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Appendix B. HTML 2.0 Style Sheet

The style sheet provided in this chapter was excerpted from the CSS1 specification and is included here to give authors an idea of how legacy browser behavior in handling HTML can be reproduced, or at least approximated, using CSS1 rules. A thorough understanding of this style sheet is a good first step to understanding how CSS1 operates. The simpler HTML 2.0 style sheet is reproduced here in order to minimize complexity and possible confusion. A suggested style sheet for HTML 3.2 is also available on the W3C web site, as part of the CSS2 specification.

This HTML 2.0 style sheet was written by Todd Fahrner, in accordance nearest block-level ancestor. This is true even in relative positioning, although it might not seem so at first.

  • For nonroot elements that are absolutely positioned using a position of absolute, the containing block is set to the nearest ancestor (of any kind) that has a position other than static. This happens as follows:

    with the suggested rendering in the HTML 2.0 specification:

     BODY {
    margin: 1em;
    font-family: serif;
    line-height: 1.1;
    background: white;
    color: black;
    H1, H2, H3, H4, H5, H6, P, UL, OL, DIR, MENU, DIV,
    DT, DD, ADDRESS, BLOCKQUOTE, PRE, BR, HR { display: block }
    IMG, SPAN { display: inline }
    LI { display: list-item }
    H1, H2, H3, H4 { margin-top: 1em; margin-bottom: 1em }
    H5, H6 { margin-top: 1em }
    H1 { text-align: center }
    H1, H2, H4, H6 { font-weight: bold }
    H3, H5 { font-style: italic }
    H1 { font-size: xx-large }
    H2 { font-size: x-large }
    H3 { font-size: large }
    B, STRONG { font-weight: bolder } /* relative to the parent */
    I, CITE, EM, VAR, ADDRESS, BLOCKQUOTE { font-style: italic }
    PRE, TT, CODE, KBD, SAMP { font-family: monospace }
    PRE { white-space: pre }
    ADDRESS { margin-left: 3em }
    BLOCKQUOTE { margin-left: 3em; margin-right: 3em }
    UL, DIR { list-style: disc }
    OL { list-style: decimal }
    MENU { margin: 0 }      /* tight formatting */
    LI { margin-left: 3em }
    DT { margin-bottom: 0 }
    DD { margin-top: 0; margin-left: 3em }
    HR { border-top: solid }   /* 'border-bottom' could also have been used */
    A:link { color: blue }    /* unvisited link */
    A:visited { color: red }   /* visited links */
    A:active { color: lime }   /* active links */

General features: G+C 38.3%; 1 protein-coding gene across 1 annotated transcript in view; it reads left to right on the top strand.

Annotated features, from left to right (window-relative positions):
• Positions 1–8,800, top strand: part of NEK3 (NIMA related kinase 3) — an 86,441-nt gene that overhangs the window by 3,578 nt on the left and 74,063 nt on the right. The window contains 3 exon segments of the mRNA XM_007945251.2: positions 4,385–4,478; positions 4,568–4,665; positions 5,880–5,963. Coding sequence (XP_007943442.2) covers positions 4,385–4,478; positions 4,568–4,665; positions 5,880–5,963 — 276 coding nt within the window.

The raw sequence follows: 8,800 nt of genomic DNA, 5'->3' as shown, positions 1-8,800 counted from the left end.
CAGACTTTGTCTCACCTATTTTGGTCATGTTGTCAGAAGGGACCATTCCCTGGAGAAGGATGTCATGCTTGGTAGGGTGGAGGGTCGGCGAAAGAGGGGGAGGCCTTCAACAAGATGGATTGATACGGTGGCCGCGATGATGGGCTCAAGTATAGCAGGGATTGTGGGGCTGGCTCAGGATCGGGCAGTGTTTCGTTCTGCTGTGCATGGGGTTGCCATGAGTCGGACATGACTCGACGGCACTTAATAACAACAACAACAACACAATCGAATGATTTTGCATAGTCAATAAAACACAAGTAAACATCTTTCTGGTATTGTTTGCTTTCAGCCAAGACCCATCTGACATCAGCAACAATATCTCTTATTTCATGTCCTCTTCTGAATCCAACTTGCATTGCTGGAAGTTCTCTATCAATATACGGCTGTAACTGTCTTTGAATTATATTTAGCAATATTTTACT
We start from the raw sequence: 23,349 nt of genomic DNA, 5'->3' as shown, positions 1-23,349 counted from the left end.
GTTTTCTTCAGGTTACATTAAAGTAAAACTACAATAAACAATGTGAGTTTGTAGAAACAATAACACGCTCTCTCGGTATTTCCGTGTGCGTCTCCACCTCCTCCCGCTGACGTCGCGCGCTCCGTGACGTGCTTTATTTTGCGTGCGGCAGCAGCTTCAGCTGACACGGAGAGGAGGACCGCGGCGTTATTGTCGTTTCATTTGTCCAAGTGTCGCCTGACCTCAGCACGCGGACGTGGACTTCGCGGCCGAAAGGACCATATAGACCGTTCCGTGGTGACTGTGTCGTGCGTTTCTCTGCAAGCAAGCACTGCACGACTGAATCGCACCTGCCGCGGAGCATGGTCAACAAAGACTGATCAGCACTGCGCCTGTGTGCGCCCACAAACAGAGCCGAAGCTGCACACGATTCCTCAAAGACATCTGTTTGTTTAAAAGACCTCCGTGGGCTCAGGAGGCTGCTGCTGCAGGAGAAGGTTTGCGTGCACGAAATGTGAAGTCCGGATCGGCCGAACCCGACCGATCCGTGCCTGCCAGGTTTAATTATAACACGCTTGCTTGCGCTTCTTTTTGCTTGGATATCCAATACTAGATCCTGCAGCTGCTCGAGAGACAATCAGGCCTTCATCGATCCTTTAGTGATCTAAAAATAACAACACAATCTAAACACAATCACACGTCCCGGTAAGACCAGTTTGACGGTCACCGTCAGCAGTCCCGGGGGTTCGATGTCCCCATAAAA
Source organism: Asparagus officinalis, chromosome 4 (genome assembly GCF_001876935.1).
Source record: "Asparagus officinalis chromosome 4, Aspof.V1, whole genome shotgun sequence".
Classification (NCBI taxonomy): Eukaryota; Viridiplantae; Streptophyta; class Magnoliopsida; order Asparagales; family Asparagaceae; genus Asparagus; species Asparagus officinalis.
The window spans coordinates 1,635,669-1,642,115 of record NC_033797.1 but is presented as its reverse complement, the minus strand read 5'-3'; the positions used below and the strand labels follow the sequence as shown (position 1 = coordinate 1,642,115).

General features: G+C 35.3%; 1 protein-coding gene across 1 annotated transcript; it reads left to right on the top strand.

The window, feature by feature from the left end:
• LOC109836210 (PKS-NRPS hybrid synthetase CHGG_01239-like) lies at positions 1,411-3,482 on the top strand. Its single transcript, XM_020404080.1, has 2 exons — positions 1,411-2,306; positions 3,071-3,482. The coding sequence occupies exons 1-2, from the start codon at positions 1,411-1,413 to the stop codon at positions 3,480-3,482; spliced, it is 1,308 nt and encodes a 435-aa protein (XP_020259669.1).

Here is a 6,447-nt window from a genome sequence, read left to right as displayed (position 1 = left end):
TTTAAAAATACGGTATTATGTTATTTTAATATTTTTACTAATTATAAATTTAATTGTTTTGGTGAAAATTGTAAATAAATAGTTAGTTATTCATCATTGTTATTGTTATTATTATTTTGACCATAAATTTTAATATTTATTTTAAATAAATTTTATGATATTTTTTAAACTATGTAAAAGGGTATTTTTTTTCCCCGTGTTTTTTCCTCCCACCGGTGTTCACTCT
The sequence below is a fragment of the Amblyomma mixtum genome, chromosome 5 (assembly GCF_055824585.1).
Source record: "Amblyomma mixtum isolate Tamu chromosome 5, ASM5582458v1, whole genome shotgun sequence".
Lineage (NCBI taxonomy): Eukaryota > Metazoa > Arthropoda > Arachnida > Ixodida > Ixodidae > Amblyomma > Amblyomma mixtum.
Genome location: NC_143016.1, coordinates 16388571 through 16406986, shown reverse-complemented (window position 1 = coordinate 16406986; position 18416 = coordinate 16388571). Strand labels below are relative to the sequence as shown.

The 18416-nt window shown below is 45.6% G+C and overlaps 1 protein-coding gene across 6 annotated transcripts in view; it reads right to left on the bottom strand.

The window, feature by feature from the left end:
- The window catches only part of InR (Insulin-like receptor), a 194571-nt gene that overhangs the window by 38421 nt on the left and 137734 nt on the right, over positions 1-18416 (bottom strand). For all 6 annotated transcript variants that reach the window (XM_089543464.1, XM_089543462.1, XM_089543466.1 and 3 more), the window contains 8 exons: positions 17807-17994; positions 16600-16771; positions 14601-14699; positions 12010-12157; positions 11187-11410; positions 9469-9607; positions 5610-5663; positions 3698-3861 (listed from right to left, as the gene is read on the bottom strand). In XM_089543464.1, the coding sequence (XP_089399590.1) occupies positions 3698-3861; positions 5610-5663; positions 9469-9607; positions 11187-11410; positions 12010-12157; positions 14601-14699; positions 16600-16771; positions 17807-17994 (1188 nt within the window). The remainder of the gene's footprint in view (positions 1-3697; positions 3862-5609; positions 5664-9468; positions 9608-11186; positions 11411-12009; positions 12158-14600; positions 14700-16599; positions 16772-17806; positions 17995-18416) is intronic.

/* setting the anchor border around IMG elements
    requires contextual selectors */
    A:link IMG { border: 2px solid blue }
    A:visited IMG { border: 2px solid red }
    A:active IMG { border: 2px solid lime }

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    This behavior can be altered by assigning padding to the inlineelement, which will push the borders away from the text itself (shownin Figure 8-58):

    SPAN {border: 1px dashed black; padding: 4pt;}
    Figure 8-58

    Figure 8-58. Inline padding and line-box layout

    Note that this padding does not alter the actual shape of thecontent-height, and so will not affect the height of the inline boxfor this element. Adding borders to an inline element will not affect

    Figure 7-71

    Figure 7-71. Hanging float

    There is one important question here, which is this: what happens tothe document display when an element is floated out of its parentelement by using negative margins? For example, an image could befloated so far up that it intrudes into a paragraph that has alreadybeen displayed by the user agent.

    In this case, it's up to the user agent, but the CSSspecifications explicitly state that user agents are not required todon't always give you a choice anyway.



    italic | oblique |normal

    The rest is left to our discretion.

    A lot of this is fairly straightforward. For the documentBODY, we write:

    BODY {font-family: Times,serif; color: black;background: white url(pix/grstripe.gif) repeat-y top left;}

    For the anchors, among other things, we need to know the color valueof the green being used. The art department reports that thisparticular shade of green uses no red or blue, and just 40% green;